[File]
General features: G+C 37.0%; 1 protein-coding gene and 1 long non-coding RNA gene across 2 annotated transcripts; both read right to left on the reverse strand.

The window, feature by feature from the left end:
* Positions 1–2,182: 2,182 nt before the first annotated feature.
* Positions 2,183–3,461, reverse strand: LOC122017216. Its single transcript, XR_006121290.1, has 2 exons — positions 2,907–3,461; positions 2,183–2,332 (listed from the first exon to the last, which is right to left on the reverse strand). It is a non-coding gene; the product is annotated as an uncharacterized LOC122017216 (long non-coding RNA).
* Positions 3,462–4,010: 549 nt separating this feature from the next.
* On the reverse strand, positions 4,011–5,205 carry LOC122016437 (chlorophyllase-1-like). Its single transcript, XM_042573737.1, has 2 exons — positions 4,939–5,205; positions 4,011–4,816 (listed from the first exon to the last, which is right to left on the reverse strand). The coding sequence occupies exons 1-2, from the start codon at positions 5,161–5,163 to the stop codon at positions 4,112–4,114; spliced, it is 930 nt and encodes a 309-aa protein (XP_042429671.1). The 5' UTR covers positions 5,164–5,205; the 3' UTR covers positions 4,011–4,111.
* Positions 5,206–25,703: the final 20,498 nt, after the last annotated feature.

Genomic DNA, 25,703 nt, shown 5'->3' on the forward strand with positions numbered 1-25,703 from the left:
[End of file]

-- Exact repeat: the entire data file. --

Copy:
General features: G+C 37.0%; 1 protein-coding gene and 1 long non-coding RNA gene across 2 annotated transcripts; both read right to left on the reverse strand.

The window, feature by feature from the left end:
* Positions 1–2,182: 2,182 nt before the first annotated feature.
* Positions 2,183–3,461, reverse strand: LOC122017216. Its single transcript, XR_006121290.1, has 2 exons — positions 2,907–3,461; positions 2,183–2,332 (listed from the first exon to the last, which is right to left on the reverse strand). It is a non-coding gene; the product is annotated as an uncharacterized LOC122017216 (long non-coding RNA).
* Positions 3,462–4,010: 549 nt separating this feature from the next.
* On the reverse strand, positions 4,011–5,205 carry LOC122016437 (chlorophyllase-1-like). Its single transcript, XM_042573737.1, has 2 exons — positions 4,939–5,205; positions 4,011–4,816 (listed from the first exon to the last, which is right to left on the reverse strand). The coding sequence occupies exons 1-2, from the start codon at positions 5,161–5,163 to the stop codon at positions 4,112–4,114; spliced, it is 930 nt and encodes a 309-aa protein (XP_042429671.1). The 5' UTR covers positions 5,164–5,205; the 3' UTR covers positions 4,011–4,111.
* Positions 5,206–25,703: the final 20,498 nt, after the last annotated feature.

Genomic DNA, 25,703 nt, shown 5'->3' on the forward strand with positions numbered 1-25,703 from the left: